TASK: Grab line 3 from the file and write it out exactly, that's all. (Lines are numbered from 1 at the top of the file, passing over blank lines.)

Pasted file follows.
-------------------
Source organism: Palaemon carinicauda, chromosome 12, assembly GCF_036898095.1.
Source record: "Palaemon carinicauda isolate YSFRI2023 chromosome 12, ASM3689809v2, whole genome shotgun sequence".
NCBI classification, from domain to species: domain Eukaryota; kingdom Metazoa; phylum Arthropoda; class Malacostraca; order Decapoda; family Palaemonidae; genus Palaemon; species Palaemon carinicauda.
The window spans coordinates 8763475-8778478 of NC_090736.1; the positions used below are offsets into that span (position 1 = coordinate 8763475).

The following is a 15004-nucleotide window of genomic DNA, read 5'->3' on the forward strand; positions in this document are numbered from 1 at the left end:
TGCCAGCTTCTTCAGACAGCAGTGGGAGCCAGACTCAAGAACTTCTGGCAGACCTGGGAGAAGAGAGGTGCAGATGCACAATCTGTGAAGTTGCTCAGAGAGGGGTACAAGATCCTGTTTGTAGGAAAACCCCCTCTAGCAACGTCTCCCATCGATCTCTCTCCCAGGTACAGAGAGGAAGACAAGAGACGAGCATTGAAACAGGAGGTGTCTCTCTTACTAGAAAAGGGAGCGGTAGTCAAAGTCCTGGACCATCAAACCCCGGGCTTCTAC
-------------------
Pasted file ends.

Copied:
NCBI classification, from domain to species: domain Eukaryota; kingdom Metazoa; phylum Arthropoda; class Malacostraca; order Decapoda; family Palaemonidae; genus Palaemon; species Palaemon carinicauda.